Although green building systems are popular right now, you don't have to redo your entire home to save money. While home improvements can help energy efficiency, there are many other steps you can take to help lower your energy consumption.

Harvest Rainwater

You can reduce your carbon footprint and still irrigate your lawn and garden by collecting rainwater. Rainwater harvesting is a method of capturing rainwater and storing it for later use. The process is simple and you can use your existing roof and gutter system to redirect the water where you want it. You can opt for a simple system and merely set a barrel under your downspout or have a professional install a discrete underground system complete with a filter for creating drinking water.


If you're heating and air conditioning systems are old, consider replacing them with more energy-efficient units. Change furnace filters once a month and air conditioning filters once a year to keep things running efficiently. Keep bushes and weeds trimmed away from your air conditioner condenser, as well. Open your blinds to let the sun in during the winter months but close them to keep it out over the summer. This greatly reduces the amount of energy your heater and air conditioner must expend to keep you comfortable.

Hot Water Helpers

On average, hot water heaters account for 25% of a home's energy usage and creates the most greenhouse gasses. Combat this by trying to limit your showers to 4 minutes and lowering the temperature on the heater to 120 degrees Fahrenheit (49 degrees Celsius). Fix leaky faucets right away and consider installing a low-flow shower head.


Many modern appliances and their chargers draw energy all the time. Your cell phone charger, for example, uses energy whenever it is plugged into the wall; even if it isn't plugged into your phone. Up to 10% of your electricity could be used by gadgets and appliances that are on standby. To prevent this problem and lower your bills, turn off and unplug your appliances when they are not in use.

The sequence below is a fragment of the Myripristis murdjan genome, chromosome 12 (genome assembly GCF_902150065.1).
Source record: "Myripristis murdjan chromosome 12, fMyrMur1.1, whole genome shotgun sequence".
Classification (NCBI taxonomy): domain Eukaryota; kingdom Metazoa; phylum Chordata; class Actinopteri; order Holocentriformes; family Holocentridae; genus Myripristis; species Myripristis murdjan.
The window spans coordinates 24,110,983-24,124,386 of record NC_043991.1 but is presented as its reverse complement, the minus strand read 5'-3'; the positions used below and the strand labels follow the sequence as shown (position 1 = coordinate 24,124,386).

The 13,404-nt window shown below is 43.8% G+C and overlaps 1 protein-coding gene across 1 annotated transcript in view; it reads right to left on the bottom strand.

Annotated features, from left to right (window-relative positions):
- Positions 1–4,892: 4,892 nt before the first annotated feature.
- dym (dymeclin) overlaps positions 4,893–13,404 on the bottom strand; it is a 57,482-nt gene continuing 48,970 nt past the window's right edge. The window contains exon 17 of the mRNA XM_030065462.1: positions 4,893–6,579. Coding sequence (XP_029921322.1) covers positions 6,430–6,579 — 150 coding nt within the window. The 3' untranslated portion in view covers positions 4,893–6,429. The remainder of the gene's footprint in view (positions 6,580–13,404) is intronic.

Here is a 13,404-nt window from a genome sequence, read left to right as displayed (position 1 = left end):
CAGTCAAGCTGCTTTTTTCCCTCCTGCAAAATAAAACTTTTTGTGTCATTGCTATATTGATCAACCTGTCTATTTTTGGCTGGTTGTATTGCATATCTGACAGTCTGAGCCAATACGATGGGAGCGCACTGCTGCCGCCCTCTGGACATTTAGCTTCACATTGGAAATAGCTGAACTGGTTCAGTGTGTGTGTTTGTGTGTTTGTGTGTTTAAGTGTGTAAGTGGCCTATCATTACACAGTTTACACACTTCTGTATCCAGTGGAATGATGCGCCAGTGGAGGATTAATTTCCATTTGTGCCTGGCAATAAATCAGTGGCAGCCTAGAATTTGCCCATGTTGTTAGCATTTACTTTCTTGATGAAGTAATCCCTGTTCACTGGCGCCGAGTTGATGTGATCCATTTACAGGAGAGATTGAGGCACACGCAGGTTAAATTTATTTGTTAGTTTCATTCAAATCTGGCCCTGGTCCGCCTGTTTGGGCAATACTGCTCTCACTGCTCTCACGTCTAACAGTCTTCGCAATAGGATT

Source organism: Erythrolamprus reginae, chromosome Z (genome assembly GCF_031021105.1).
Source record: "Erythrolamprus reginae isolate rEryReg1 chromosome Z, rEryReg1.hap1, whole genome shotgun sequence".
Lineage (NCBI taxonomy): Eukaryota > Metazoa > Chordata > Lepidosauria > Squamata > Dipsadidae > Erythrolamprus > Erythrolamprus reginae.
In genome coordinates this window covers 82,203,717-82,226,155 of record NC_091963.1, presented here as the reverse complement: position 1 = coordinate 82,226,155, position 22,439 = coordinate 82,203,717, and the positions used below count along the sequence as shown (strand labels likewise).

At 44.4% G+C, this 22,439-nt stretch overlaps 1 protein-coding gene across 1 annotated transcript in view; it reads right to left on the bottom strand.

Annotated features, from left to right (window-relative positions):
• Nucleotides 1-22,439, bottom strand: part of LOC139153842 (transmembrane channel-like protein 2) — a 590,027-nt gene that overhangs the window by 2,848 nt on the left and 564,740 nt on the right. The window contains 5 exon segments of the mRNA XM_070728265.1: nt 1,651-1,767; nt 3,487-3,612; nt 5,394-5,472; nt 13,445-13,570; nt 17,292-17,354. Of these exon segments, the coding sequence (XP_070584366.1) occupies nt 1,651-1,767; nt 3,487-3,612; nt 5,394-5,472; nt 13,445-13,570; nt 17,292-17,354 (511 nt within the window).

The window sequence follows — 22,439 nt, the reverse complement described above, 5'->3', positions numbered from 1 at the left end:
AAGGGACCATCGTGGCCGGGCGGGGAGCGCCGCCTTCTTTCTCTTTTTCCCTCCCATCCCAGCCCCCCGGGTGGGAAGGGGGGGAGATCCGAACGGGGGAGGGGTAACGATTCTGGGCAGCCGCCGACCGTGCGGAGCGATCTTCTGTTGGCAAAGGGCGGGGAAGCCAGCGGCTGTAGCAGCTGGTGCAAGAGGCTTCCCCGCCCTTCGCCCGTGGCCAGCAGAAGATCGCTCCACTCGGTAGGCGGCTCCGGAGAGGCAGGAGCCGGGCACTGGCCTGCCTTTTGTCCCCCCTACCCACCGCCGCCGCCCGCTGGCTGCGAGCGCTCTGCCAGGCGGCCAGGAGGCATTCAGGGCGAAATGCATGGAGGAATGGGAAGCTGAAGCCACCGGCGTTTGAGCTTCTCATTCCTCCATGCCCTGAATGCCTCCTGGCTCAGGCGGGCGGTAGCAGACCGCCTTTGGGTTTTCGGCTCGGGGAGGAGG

Dress for Success

Even if you plan to stay home all day, it's still important to pay attention to the weather when you get dressed in the morning. Cold winter days may require sweatshirts and sweaters even indoors. By dressing warmly you can stay comfortable without tuning the heat up higher. The same is true in the summer. Wearing shorts and a light shirt will help you stay cool indoors and out without feeling the need to bump up the air conditioner. No matter what you wear, try washing it in cold water rather than hot to save even more energy.

Plan Your Cleaning

A little bit of planning ahead can save you a lot of your energy usage. Watch your dishwasher and washing machine carefully, making sure you only run full loads through them. Small loads are inefficient. You can also save on your energy by planning your oven cleanings. Plan an oven meal for a cold winter night and then use your oven's self-cleaning feature as soon as your dinner is done with cooking. Doing so drastically shortens the amount of time your oven will need to heat up before cleaning itself. Ironing clothes in large batches is also an energy saver as it reduces the number of times you'll need to let the iron get hot.

Modern homes are full of conveniences that make life easier and get chores done more quickly. If we fail to use these appliance responsibly, though, we risk wasting large amounts of natural resources and driving up energy bills. When you stop and take a quick look around your home, however, it's easy to see several places where you can cut your energy use without missing a beat. Your wallet and future generations will both thank you.